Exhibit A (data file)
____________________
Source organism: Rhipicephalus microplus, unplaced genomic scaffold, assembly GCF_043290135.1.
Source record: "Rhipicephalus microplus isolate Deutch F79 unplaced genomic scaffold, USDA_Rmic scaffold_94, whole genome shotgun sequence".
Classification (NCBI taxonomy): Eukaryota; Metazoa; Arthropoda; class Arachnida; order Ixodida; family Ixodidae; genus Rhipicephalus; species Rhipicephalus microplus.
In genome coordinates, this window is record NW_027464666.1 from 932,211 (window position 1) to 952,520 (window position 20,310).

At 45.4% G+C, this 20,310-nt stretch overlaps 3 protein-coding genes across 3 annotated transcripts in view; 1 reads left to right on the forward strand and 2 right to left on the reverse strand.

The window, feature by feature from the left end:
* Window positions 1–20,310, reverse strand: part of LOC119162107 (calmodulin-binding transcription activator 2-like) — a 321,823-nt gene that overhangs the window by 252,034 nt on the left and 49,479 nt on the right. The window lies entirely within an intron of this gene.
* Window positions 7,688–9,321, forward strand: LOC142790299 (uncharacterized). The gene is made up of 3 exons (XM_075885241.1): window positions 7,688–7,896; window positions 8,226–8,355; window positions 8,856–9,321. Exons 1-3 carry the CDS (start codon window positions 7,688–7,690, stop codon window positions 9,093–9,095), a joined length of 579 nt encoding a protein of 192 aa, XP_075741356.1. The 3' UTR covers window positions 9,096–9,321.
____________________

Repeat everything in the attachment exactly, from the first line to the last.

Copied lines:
Source organism: Rhipicephalus microplus, unplaced genomic scaffold, assembly GCF_043290135.1.
Source record: "Rhipicephalus microplus isolate Deutch F79 unplaced genomic scaffold, USDA_Rmic scaffold_94, whole genome shotgun sequence".
Classification (NCBI taxonomy): Eukaryota; Metazoa; Arthropoda; class Arachnida; order Ixodida; family Ixodidae; genus Rhipicephalus; species Rhipicephalus microplus.
In genome coordinates, this window is record NW_027464666.1 from 932,211 (window position 1) to 952,520 (window position 20,310).

At 45.4% G+C, this 20,310-nt stretch overlaps 3 protein-coding genes across 3 annotated transcripts in view; 1 reads left to right on the forward strand and 2 right to left on the reverse strand.

The window, feature by feature from the left end:
* Window positions 1–20,310, reverse strand: part of LOC119162107 (calmodulin-binding transcription activator 2-like) — a 321,823-nt gene that overhangs the window by 252,034 nt on the left and 49,479 nt on the right. The window lies entirely within an intron of this gene.
* Window positions 7,688–9,321, forward strand: LOC142790299 (uncharacterized). The gene is made up of 3 exons (XM_075885241.1): window positions 7,688–7,896; window positions 8,226–8,355; window positions 8,856–9,321. Exons 1-3 carry the CDS (start codon window positions 7,688–7,690, stop codon window positions 9,093–9,095), a joined length of 579 nt encoding a protein of 192 aa, XP_075741356.1. The 3' UTR covers window positions 9,096–9,321.